HPE at ISC: ‘Perform Like a Supercomputer, Run Like a Cloud’

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Since we last saw HPE at ISC a year ago, the company embarked on a strong run of success in HPC and supercomputing – successes the company will no doubt be happy to discuss at virtual ISC 2021.

This being the year of exascale, HPE is likely to put toward the top of its list of HPC achievements is its Frontier system getting moved up chronologically on the U.S. Department of Energy’s schedule of exascale installations; the system is expected to be the first American exascale to be stood up later this year at Oak Ridge National Laboratory. El Capitan, another exascale (2 exaflops) system for which HPE-Cray is the lead contractor, is scheduled for installation at Lawrence Livermore National Laboratory in early 2023.

A third exascale system, Argonne National Laboratory’s Aurora, for which Intel is the prime, will have a heavy HPE-Cray flavor, incorporating the HPE Cray EX supercomputer, formerly called Cray “Shasta”.

Stepping down from the rarefied level of exascale, HPE announced a string of customer wins over the past 12 months, including:

  • the U.S. National Energy Research Scientific Computing Center recently unveiled the Perlmutter HPC system, a beast of a machine powered by 6,159 Nvidia A100 GPUs and delivering 4 exaflops of mixed precision performance based on the HPE Cray Shasta platform architecture, including HPE Slingshot HPC interconnect and a Cray ClusterStor E1000 All Flash storage system with 35 petabyte usable capacity;
  • in a £1 billion-plus deal over 10 years, Microsoft Azure will integrate HPE Cray EX supercomputers for the UK Met Office, a system expected to be in the top 25 of the Top500 list of the world’s fastest HPC systems, according the weather service, and twice as powerful as any other in the UK.
  • an HPE Cray EX system targeting modeling and simulation in academic pursuits and industrial areas, including drug design and renewable energy for KTH Royal Institute of Technology (KTH) in Stockholm, funded by Swedish National Infrastructure for Computing (SNIC);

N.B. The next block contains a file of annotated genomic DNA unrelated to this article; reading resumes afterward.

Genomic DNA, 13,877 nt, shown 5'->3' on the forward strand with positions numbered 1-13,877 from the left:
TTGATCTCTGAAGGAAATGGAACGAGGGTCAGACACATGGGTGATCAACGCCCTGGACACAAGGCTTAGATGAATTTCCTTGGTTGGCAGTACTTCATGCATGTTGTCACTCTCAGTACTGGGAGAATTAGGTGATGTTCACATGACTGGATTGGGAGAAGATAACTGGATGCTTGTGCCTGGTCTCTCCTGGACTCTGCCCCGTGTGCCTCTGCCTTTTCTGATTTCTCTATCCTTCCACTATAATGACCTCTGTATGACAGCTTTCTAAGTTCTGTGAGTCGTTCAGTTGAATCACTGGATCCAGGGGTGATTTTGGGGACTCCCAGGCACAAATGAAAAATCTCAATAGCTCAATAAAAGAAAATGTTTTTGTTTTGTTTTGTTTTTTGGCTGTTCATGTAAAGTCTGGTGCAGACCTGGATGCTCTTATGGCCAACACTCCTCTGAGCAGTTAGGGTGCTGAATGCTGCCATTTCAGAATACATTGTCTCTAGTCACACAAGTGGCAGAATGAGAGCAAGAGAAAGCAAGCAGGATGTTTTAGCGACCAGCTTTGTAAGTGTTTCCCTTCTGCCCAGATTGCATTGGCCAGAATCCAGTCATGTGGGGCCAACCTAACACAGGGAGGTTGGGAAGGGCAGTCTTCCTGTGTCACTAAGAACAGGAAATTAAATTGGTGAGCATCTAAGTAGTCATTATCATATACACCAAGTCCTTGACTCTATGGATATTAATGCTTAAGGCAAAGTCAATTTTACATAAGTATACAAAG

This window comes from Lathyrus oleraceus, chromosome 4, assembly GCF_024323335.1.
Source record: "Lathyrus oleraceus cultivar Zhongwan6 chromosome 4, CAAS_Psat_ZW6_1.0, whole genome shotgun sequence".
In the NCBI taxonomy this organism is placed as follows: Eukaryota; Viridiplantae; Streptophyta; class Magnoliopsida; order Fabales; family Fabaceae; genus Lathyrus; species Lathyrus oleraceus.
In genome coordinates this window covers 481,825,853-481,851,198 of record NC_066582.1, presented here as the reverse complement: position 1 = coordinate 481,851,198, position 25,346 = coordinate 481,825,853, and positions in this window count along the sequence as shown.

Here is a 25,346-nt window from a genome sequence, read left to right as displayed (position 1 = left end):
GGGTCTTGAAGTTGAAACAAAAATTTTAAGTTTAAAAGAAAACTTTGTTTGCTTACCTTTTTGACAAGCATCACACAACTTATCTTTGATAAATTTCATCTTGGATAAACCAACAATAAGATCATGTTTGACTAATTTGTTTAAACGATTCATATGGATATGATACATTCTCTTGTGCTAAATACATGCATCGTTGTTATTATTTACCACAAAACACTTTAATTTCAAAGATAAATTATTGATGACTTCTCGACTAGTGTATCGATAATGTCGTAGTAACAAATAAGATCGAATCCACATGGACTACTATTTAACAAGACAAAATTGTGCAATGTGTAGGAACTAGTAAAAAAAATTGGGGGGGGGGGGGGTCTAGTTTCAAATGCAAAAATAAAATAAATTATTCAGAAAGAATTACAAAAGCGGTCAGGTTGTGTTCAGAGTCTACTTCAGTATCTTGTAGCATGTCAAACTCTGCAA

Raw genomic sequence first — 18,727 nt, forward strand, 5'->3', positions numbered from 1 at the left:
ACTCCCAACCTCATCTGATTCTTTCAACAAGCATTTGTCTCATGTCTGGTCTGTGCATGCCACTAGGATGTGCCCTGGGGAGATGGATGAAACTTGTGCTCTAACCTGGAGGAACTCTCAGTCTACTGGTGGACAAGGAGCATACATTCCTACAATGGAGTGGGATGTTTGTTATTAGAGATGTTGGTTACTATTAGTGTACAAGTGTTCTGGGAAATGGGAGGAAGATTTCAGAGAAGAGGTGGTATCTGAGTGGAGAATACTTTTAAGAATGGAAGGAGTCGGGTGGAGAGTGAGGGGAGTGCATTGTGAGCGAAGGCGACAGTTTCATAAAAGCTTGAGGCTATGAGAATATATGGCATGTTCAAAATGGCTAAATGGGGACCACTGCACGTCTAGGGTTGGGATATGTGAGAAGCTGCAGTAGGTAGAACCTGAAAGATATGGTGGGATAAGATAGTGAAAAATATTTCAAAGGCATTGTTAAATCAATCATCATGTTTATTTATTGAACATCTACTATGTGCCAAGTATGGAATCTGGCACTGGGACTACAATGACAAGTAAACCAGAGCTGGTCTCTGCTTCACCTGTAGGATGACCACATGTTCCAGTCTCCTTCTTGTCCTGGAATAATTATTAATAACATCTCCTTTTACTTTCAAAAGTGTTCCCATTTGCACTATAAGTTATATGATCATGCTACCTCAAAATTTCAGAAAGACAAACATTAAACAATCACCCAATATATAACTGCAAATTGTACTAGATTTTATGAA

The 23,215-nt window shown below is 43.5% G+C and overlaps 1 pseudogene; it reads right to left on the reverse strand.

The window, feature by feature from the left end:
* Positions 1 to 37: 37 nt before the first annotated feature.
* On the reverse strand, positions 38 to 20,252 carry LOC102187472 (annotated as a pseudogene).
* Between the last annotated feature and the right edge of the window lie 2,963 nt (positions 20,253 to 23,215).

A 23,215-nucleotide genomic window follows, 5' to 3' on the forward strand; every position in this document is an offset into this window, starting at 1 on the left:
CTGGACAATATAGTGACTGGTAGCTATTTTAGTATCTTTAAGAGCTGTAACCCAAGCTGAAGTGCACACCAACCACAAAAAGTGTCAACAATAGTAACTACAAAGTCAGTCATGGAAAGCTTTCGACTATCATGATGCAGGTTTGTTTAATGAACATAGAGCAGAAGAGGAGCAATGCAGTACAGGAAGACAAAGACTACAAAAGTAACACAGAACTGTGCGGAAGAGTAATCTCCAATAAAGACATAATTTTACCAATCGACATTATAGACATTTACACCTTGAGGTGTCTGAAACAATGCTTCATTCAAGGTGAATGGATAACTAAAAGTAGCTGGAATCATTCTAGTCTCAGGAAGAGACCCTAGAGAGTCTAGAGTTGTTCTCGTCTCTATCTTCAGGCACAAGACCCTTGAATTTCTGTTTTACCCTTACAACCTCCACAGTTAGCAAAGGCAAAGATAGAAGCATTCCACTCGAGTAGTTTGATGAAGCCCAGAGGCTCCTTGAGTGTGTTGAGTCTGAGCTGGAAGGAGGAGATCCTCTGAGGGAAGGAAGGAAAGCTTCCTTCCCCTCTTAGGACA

• the delivery of a 7.2 petaflops supercomputer to support weather modeling and forecasting for the U.S. Air force and Army powered by two HPE Cray EX supercomputers in operation at Oak Ridge National Laboratory, where it is managed by ORNL.
  • the expansion of NASA’s “Aitken” supercomputer with HPE Apollo systems that became operational last January 2021 built for compute-intensive CFD modeling and simulation.
  • a contract to build a $35M+ supercomputer for the National Center for Atmospheric Research (NCAR) – 3.5 faster and 6 x more energy efficient supercomputer for extreme weather research.
  • in tandem with AMD, HPE announced last October that Australia’s Pawsey Supercomputing Centre awarded HPE a $48AUD million systems contract; and that Los Alamos National Lab said it has stood up the “Chicoma” system based on AMD processors and the HPE Cray EX supercomputer.
  • to be used by the DOE’s Los Alamos National Laboratory, Lawrence Livermore National Laboratory and Sandia National Laboratory, a $105 million system built with the HPE Cray EX supercomputer (“Crossroads”) to be installed in spring of 2022 with quadrupled performance over the existing system for the U.S. Department of Energy’s National Nuclear Security Administration (NNSA)
  • and on the Arm front, last June, the Leibniz Supercomputing Centre (LRZ) in Munich announced it will deploy HPE’s Cray CS500 with Fujitsu A64FX chips based on the Arm architecture
  • Microsoft has partnered with HPE to take the Met Office’s new HPE Cray EX supercomputer to the cloud, enabling the Met Office to work and act on the insights of their data using AI, modeling, and simulation.